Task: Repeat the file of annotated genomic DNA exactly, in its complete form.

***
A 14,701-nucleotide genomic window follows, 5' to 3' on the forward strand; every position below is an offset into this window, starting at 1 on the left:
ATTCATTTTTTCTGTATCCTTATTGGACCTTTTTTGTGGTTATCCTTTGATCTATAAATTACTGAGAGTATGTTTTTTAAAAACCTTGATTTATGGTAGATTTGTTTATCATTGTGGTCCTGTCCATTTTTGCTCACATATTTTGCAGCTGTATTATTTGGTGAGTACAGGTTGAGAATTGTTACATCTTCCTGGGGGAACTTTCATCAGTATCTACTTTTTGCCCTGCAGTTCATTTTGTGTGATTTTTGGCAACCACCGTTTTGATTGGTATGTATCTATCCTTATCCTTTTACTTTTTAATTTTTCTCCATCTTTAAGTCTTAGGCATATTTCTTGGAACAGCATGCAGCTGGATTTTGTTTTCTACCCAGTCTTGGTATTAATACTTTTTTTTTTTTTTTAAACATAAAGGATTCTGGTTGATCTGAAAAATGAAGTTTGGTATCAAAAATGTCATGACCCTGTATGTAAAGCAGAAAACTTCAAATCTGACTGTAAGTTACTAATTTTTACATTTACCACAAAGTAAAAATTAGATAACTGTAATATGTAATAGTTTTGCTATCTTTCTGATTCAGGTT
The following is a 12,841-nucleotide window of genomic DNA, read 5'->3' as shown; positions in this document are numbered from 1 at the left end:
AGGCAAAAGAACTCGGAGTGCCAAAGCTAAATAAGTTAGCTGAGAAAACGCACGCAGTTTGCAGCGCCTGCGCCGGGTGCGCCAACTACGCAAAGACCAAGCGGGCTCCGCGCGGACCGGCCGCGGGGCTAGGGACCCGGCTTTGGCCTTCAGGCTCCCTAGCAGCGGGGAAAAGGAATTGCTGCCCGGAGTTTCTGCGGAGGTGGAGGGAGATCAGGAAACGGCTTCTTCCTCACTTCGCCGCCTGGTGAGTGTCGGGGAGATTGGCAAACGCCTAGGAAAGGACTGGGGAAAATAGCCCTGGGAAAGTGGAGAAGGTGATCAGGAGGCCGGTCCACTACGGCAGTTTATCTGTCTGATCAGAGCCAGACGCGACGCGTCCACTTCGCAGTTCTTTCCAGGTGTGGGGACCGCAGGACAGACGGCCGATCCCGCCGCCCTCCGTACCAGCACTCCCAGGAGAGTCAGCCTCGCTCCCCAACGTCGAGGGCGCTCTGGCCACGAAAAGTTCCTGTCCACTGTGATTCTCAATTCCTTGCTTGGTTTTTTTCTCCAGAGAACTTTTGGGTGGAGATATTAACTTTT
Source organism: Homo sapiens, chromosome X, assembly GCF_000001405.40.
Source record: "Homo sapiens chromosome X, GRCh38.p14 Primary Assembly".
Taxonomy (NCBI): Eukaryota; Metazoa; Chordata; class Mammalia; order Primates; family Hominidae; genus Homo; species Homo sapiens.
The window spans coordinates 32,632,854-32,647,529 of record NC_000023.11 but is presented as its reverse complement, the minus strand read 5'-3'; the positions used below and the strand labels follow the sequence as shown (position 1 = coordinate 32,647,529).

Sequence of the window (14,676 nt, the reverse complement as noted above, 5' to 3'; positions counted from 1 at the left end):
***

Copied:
A 14,701-nucleotide genomic window follows, 5' to 3' on the forward strand; every position below is an offset into this window, starting at 1 on the left:
ATTCATTTTTTCTGTATCCTTATTGGACCTTTTTTGTGGTTATCCTTTGATCTATAAATTACTGAGAGTATGTTTTTTAAAAACCTTGATTTATGGTAGATTTGTTTATCATTGTGGTCCTGTCCATTTTTGCTCACATATTTTGCAGCTGTATTATTTGGTGAGTACAGGTTGAGAATTGTTACATCTTCCTGGGGGAACTTTCATCAGTATCTACTTTTTGCCCTGCAGTTCATTTTGTGTGATTTTTGGCAACCACCGTTTTGATTGGTATGTATCTATCCTTATCCTTTTACTTTTTAATTTTTCTCCATCTTTAAGTCTTAGGCATATTTCTTGGAACAGCATGCAGCTGGATTTTGTTTTCTACCCAGTCTTGGTATTAATACTTTTTTTTTTTTTTTAAACATAAAGGATTCTGGTTGATCTGAAAAATGAAGTTTGGTATCAAAAATGTCATGACCCTGTATGTAAAGCAGAAAACTTCAAATCTGACTGTAAGTTACTAATTTTTACATTTACCACAAAGTAAAAATTAGATAACTGTAATATGTAATAGTTTTGCTATCTTTCTGATTCAGGTT
The following is a 12,841-nucleotide window of genomic DNA, read 5'->3' as shown; positions in this document are numbered from 1 at the left end:
AGGCAAAAGAACTCGGAGTGCCAAAGCTAAATAAGTTAGCTGAGAAAACGCACGCAGTTTGCAGCGCCTGCGCCGGGTGCGCCAACTACGCAAAGACCAAGCGGGCTCCGCGCGGACCGGCCGCGGGGCTAGGGACCCGGCTTTGGCCTTCAGGCTCCCTAGCAGCGGGGAAAAGGAATTGCTGCCCGGAGTTTCTGCGGAGGTGGAGGGAGATCAGGAAACGGCTTCTTCCTCACTTCGCCGCCTGGTGAGTGTCGGGGAGATTGGCAAACGCCTAGGAAAGGACTGGGGAAAATAGCCCTGGGAAAGTGGAGAAGGTGATCAGGAGGCCGGTCCACTACGGCAGTTTATCTGTCTGATCAGAGCCAGACGCGACGCGTCCACTTCGCAGTTCTTTCCAGGTGTGGGGACCGCAGGACAGACGGCCGATCCCGCCGCCCTCCGTACCAGCACTCCCAGGAGAGTCAGCCTCGCTCCCCAACGTCGAGGGCGCTCTGGCCACGAAAAGTTCCTGTCCACTGTGATTCTCAATTCCTTGCTTGGTTTTTTTCTCCAGAGAACTTTTGGGTGGAGATATTAACTTTT
Source organism: Homo sapiens, chromosome X, assembly GCF_000001405.40.
Source record: "Homo sapiens chromosome X, GRCh38.p14 Primary Assembly".
Taxonomy (NCBI): Eukaryota; Metazoa; Chordata; class Mammalia; order Primates; family Hominidae; genus Homo; species Homo sapiens.
The window spans coordinates 32,632,854-32,647,529 of record NC_000023.11 but is presented as its reverse complement, the minus strand read 5'-3'; the positions used below and the strand labels follow the sequence as shown (position 1 = coordinate 32,647,529).

Sequence of the window (14,676 nt, the reverse complement as noted above, 5' to 3'; positions counted from 1 at the left end):